Germany is among the world leaders when it comes to the development of carsharing, as the following figures and graphics clearly illustrate. One of the primary reasons for this success has been the existence of strong networks and relationships between the cities and carshare operators over the last decade and more. And in this process the Bundesverband CarSharing e.V. (bcs) -- the industry association of the traditional car sharing organisations in Germany -- has played an important role. Let us have a look at their summary information on the situation in 2014, as well as in the preceding 17 years which have shown steady development and strong growth.
Carsharing boom continues in Germany
- Willi Loose, CEO, bcs
Berlin. Sharing not owning is a trend still persisting. So the annual balance of German carsharing, issued today by Bundesverband CarSharing e.V., shows that customer numbers went up considerably: meanwhile more than 750,000 users bank on the principle “using not owning” on German streets thus continuing the trend for carsharing observed in years. By now more than 1.1 per cent of the German population aged older than 17 participate in carsharing.
At the beginning of this year 757,000 customers had registered with one of Germany's 150 or so carsharing providers. Compared to the previous year this is an increase of 67.1 per cent. 320,000 customers had registered with providers offering station based carsharing (a plus of 50,000) while free-floating schemes counted 437,000 customers (a plus of 254,000). For the first time the quota of carsharing customers in relation to the overall population aged 18 or older exceeded the one per cent hurdle.
These customers have 7,700 cars at 3,900 pick-up stations and 6,250 cars from free-floating schemes at their disposal. With station-based carsharing an average of 42 customers share one car as do 70 customers of free-floating schemes.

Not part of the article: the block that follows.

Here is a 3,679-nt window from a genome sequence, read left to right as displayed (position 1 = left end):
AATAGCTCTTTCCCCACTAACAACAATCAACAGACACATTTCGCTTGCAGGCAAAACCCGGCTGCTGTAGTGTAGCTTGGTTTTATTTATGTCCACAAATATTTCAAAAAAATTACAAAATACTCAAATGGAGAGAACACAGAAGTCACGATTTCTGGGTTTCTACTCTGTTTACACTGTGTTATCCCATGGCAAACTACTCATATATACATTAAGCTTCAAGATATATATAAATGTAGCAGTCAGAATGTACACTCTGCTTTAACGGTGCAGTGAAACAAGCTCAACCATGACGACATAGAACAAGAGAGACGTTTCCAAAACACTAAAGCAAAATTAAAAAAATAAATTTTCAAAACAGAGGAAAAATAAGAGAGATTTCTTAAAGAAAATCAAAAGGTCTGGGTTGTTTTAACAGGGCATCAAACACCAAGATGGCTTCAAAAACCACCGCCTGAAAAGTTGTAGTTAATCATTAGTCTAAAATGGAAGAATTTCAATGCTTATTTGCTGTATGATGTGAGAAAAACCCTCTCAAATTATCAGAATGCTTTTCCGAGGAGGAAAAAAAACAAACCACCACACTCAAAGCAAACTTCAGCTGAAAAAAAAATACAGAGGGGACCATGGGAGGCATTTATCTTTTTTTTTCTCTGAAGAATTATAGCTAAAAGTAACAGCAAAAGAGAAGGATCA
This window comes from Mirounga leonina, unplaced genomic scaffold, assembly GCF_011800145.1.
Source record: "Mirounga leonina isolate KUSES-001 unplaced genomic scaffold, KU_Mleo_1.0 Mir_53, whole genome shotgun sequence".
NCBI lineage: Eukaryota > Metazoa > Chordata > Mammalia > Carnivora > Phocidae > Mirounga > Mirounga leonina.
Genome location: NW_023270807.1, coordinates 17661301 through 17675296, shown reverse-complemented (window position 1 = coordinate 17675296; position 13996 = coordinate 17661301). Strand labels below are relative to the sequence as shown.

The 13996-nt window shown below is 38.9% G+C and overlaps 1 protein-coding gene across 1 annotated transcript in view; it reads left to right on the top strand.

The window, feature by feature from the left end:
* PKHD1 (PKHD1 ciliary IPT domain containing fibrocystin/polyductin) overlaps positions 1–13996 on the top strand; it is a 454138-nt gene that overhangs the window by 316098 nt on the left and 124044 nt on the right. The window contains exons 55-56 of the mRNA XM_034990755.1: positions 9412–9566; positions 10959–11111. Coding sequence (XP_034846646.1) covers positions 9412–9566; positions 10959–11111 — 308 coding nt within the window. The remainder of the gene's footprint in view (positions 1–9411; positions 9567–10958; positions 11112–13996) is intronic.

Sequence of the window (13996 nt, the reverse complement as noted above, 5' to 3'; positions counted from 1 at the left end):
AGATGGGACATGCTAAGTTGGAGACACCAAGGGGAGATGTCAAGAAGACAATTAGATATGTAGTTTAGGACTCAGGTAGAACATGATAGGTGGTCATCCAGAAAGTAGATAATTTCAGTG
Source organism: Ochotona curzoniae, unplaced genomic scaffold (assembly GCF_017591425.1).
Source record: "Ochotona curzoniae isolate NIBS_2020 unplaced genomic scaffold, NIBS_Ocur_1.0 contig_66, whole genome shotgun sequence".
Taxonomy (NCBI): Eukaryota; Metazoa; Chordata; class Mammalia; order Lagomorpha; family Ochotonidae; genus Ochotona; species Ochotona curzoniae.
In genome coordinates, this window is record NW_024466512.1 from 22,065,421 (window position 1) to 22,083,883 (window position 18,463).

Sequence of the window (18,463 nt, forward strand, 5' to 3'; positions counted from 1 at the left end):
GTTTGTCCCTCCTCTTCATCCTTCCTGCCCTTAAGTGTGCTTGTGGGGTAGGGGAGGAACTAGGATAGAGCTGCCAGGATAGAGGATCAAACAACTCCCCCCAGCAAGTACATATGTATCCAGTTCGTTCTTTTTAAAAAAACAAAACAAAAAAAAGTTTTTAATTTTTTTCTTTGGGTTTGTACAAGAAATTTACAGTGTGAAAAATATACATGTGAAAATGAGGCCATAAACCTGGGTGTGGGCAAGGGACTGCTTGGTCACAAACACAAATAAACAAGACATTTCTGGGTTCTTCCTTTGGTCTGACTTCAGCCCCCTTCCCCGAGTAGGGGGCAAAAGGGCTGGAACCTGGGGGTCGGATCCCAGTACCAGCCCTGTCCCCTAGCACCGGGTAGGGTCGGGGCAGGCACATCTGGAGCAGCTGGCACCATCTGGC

Willi Loose, CEO of bcs, comments: “Dynamics of free-floating schemes are limited to a few German cities. They operate in 14 cities in all. Dissemination, however, is accomplished by station-based carsharing, which is operating in 380 cities and communities. Related to the people living in these cities and communities 33.35 million inhabitants are supplied with a station-based carsharing offer. Free-floating systems can be found in cities with altogether 9.31 million inhabitants.”
„Carsharing is a useful mobility service from an ecological point of view as well as from an economical one. Only by an intelligent combination of all modes of locomotion will we be able to provide mobility for everyone in the future. It will become part of many people’s routine to switch daily several times between walking, biking, using public transport, carsharing and a private car” says Martin zur Nedden, head of Deutsches Institut für Urbanistik (difu).
“From a municipalities point of view we appreciate the strong increase in registered carsharing customers very much. It is crucial for cities that through carsharing people give up their cars, bundle trips and reduce parking shortage as a result” says Hilmar von Lojewski of German Association of Cities. “According to past studies up to 11 cars can be replaced by one station-based carsharing car. Many cities have gathered a first positive experience with carsharing and rely on this service in addition to their own car pool for business trips.”